>> Monday, May 25, 2009
In Defense of Food: An Eater's Manifesto
by Michael Pollan
In his previous book, The Omnivore's Dilemma, Michael Pollan took a detailed look at the American diet, revealing that most of what we eat has its root in corn and oil, and that the organic label is not all it's purported to be. His book has been called a wake up call for the hungry and left many people asking, "Now what am I supposed to eat?"
In Defense of Food is Pollan's answer to that question, and the first three sentences of this book sum it up: "Eat food. Not too much. Mostly plants." Those sentences describe Pollan's philosophy so concisely, you could almost get away with not reading the rest of the book. Almost.
The problem is that those statements need some explaining, so Pollan spends the next 200 pages fleshing out what he means when he says, "Eat food" (real food, not the processed food that makes up most of our diet), "Not too much" (focus on quality rather than quantity), "Mostly plants" (more leaves than seeds).
Pollan begins by ripping apart food science, or what he calls "nutritionism." He asserts that the method we use to analyze food (categorizing its parts into fats and carbohydrates, nutrients and micronutrients) is flawed, and as we as a culture have succumbed to the ideas of nutritionism, we've actually become less healthy, replacing much of the traditional foods our ancestors ate with food-like substances fortified with the supposedly essential nutrients.
Pollan suggests that rather than dividing foods into their various parts, we should focus on the whole food, eating more plant-based foods, eschewing processed foods, and enjoying food as a social and cultural action.
Pollan's ideas here are very similar to Nina Planck's Real Food, and both books could be summarized with the suggestion to eat more traditional foods. Pollan's book also had similar flaws to Planck's, particularly cherry-picking research to support ideas and overlooking lack of exercise as a huge factor in the Western diseases (obesity, diabetes, heart disease).
Nevertheless, I enjoyed Pollan's book more than Planck's because she focused so heavily on meat-eating. Pollan does not advocate a vegetarian diet (although he doesn't discount it), but instead he supports eating meat from pastured, healthy, well-treated animals.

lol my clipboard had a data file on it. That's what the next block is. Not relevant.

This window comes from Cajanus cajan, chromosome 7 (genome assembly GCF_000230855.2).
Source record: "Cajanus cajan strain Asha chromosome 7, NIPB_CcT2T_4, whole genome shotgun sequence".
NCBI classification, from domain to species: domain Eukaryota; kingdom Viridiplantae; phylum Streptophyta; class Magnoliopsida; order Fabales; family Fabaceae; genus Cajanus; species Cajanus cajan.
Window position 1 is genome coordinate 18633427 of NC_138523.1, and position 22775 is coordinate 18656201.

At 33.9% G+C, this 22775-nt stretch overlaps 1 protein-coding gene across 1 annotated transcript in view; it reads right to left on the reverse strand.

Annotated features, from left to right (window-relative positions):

Still, I thought a lot of this book was overly-wordy and repetitive, as if Pollan really didn't have much to say on the subject. And because of that, I think most people could skip the first two sections of the book and only read the last, where Pollan details his eating philosophy.
In fact, for those too busy to read this book, I'm going to go ahead and give you the Clif's Notes version. Here's what/how you should be eating:
- Don't eat anything your great grandmother wouldn't recognize as food.
- Avoid food products containing ingredients that are a) unfamiliar, b) unpronouncable, c) more than five in number, or that include d) high-fructose corn syrup.
- Avoid food products that make health claims.
- Shop the peripheries of the supermarket and stay out of the middle.
- Get out of the supermarket whenever possible.
- Eat mostly plants, especially leaves.
- You are what you eat eats too.
- If you have the space, buy a freezer.
- Eat like an omnivore.
- Eat well-grown food from healthy soils.
- Eat wild foods when you can.
- Be the kind of person who takes supplements.
- Eat more like the French, or the Italians, or the Japanese, or the Indians, or the Greeks.
- Regard nontraditional foods with skepticism.
- Don't look for the magic bullet in the traditional diet.
- Have a glass of wine with dinner.
- Pay more, eat less.
- Eat meals.
- Do all your eating at a table.
- Don't get your fuel from th same place your car does.
- Try not to eat alone.
- Consult your gut.
- Eat slowly.
- Cook and, if you can, plant a garden.
Next up on my reading list...Cradle to Cradle by William McDonough